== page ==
Forms and Guidelines

Most graduate student forms are available through the School of Graduate Studies.  The forms on this page are specific to the Sociology Department and do not replace the procedures required by the School of Graduate Studies.

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  • Ethics Protocols for graduate student Major Research Papers (MRP) and Research Practicums involving research with human participants must be submitted to the UofT Research Ethics Board (REB) and not to the Department Ethics Review Committee (DERC), whether the research is low, medium or high risk. Faculty supervisors for the MRP's and Practicums must initiate the submission process for their students by logging into My Research Human Protocols (MRHP) within their My Research portal and by following the instructions for student submissions.
  • PhD Ethics Approval Application. In order for a student to create and submit a human research ethics protocol through MRHP, THEIR SUPERVISOR must FIRST assign their role via MRHP. Please note that the student’s access in MRHP will be active the day after the supervisor assigns the role or reassigns the protocol. For details on the Ethics Approval application process please click the link to the application.
  • Students wishing to see the old Ethics Approval form can review the PDF icon2016 Ethics Application Form (PDF) from the Department of Sociology.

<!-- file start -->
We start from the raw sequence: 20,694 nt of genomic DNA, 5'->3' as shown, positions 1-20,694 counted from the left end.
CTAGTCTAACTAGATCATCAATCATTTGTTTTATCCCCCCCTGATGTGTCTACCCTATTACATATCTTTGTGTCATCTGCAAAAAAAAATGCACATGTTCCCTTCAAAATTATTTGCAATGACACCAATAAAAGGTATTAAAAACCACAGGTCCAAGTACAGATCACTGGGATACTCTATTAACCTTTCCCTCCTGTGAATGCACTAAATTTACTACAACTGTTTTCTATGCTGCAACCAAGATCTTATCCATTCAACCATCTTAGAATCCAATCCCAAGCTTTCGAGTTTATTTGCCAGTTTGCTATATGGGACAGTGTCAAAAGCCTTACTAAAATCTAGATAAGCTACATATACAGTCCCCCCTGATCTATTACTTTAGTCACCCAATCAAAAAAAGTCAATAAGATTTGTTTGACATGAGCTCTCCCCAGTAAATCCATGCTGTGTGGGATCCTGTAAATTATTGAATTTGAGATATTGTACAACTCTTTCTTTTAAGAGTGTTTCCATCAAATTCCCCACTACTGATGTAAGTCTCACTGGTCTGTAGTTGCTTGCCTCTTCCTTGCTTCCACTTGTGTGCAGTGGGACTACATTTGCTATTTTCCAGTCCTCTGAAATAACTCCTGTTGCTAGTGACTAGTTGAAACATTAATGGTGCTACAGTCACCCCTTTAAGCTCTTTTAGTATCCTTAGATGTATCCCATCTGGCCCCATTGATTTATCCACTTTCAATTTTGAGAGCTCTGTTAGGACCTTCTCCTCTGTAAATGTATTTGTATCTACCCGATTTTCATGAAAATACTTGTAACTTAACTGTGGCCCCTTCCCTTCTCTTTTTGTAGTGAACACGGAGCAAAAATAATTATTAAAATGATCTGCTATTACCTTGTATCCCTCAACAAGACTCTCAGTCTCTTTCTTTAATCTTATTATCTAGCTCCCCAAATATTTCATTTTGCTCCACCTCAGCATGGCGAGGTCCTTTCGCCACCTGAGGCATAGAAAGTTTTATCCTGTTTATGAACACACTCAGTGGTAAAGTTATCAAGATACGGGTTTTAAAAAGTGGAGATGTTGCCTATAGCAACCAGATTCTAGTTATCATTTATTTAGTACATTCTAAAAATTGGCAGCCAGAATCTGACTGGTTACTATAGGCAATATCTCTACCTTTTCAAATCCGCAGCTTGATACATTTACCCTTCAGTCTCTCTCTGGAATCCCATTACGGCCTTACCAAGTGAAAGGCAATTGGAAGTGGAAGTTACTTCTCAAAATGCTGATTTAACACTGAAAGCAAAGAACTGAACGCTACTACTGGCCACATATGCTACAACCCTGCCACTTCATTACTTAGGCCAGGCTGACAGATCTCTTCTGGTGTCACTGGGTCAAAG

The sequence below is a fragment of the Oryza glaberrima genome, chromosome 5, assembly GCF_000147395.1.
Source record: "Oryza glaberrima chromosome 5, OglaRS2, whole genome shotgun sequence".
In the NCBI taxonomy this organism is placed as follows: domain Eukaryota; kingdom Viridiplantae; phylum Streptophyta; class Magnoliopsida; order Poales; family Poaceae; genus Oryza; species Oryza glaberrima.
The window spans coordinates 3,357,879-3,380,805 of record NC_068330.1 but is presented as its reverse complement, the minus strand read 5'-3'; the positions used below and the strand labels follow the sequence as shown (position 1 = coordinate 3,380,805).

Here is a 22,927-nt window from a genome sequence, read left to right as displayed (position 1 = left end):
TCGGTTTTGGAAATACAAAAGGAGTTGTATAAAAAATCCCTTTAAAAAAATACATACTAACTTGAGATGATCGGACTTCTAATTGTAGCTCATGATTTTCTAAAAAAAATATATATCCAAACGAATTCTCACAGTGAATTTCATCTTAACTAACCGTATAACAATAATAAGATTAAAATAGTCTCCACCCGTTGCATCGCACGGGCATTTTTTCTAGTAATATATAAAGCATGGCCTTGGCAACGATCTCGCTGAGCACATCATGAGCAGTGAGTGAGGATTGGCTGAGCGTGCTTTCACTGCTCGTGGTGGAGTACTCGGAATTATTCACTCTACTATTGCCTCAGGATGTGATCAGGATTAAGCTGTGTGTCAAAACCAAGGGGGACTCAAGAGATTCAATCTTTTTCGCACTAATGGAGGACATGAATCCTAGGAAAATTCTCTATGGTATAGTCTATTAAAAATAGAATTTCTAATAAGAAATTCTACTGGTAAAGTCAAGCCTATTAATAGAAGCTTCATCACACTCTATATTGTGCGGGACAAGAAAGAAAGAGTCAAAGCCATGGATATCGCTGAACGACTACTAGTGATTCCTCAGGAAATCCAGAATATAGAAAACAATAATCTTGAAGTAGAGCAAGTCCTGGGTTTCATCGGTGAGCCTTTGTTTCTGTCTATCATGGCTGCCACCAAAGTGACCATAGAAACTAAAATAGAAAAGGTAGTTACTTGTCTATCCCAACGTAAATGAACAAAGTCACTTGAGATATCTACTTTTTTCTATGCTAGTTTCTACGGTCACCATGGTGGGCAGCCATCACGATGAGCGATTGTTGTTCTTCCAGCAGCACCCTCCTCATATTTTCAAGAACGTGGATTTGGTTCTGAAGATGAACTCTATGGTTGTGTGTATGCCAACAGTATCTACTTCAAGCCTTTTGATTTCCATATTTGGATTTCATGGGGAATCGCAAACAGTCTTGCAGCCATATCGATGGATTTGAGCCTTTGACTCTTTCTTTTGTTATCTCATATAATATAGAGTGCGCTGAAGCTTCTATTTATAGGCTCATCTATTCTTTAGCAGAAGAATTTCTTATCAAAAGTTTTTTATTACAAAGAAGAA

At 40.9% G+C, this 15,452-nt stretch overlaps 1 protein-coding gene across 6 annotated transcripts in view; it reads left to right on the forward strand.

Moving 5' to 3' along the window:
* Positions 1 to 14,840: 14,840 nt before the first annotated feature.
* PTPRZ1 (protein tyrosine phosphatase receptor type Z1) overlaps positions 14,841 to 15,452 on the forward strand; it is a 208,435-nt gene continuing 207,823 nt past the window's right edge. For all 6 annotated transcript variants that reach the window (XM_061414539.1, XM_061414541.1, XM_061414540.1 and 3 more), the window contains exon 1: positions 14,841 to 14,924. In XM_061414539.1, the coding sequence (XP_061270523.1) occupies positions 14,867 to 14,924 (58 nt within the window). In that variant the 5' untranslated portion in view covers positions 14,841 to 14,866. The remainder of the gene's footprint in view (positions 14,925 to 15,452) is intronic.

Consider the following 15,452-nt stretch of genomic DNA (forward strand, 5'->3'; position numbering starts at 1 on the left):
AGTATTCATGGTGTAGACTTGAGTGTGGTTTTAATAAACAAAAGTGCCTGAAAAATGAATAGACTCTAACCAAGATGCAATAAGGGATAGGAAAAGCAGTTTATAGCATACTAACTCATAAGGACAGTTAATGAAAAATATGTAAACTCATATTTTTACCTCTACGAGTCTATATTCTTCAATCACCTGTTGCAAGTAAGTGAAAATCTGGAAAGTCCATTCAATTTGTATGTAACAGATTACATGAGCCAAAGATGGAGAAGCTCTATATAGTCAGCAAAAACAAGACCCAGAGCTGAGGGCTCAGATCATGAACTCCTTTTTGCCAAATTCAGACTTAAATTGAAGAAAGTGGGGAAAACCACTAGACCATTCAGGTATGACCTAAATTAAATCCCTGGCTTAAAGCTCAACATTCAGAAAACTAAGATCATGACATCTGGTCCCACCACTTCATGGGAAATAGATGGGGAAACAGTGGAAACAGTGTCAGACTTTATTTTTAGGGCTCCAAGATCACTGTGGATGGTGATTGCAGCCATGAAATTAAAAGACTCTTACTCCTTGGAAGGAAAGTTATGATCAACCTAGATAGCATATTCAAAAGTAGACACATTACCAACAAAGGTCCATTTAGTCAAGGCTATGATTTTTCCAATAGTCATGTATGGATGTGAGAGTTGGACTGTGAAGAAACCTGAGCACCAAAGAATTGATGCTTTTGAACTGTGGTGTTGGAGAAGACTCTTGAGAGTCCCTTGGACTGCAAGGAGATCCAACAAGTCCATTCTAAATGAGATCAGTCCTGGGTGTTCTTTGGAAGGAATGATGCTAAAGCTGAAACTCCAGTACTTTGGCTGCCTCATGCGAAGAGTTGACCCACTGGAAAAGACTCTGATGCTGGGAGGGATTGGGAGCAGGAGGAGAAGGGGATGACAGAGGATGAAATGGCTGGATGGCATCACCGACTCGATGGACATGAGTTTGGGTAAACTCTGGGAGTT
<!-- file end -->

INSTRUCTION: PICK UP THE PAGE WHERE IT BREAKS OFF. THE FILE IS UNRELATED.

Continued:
• To request an MRP please have your mentor complete this form and submit it to the graduate office.  For grade submissions once the MRP is complete, instructors need to complete an the FileMRP Grade Submission Form.docx.

PhD Thesis Guidelines


Documenting Academic Progress  

Achieving milestones and meeting time targets ensures good academic standing. Satisfactory progress refers to every best effort on the part of students to meet those time targets. Graduate students are required to remain in “good standing” and to make “satisfactory progress” toward the completion of the degree requirements. Please consult SGS for further details   Some departmental awards (e.g., travel) are only available to students in good standing. 

Although academic standing is operationalized using time targets, it is important to note what may lead to not meeting those targets. These tend to have compounded and cumulative effects which put students at risk of falling out of good standing and satisfactory progress. These include: failing one or more comprehensive exams, lack of interaction and engagement with faculty and obtaining a suitable supervisor, a lack of planning and dialoguing with supervisor in developing a satisfactory dissertation proposal (which can also lead to an unsuccessful defense of a proposal), unrealistic plans and problematic execution of data gathering and analyses as a result of inadequate planning, and inadequate meeting schedules and ineffective plans of action leading to delays in writing and successfully defending a dissertation.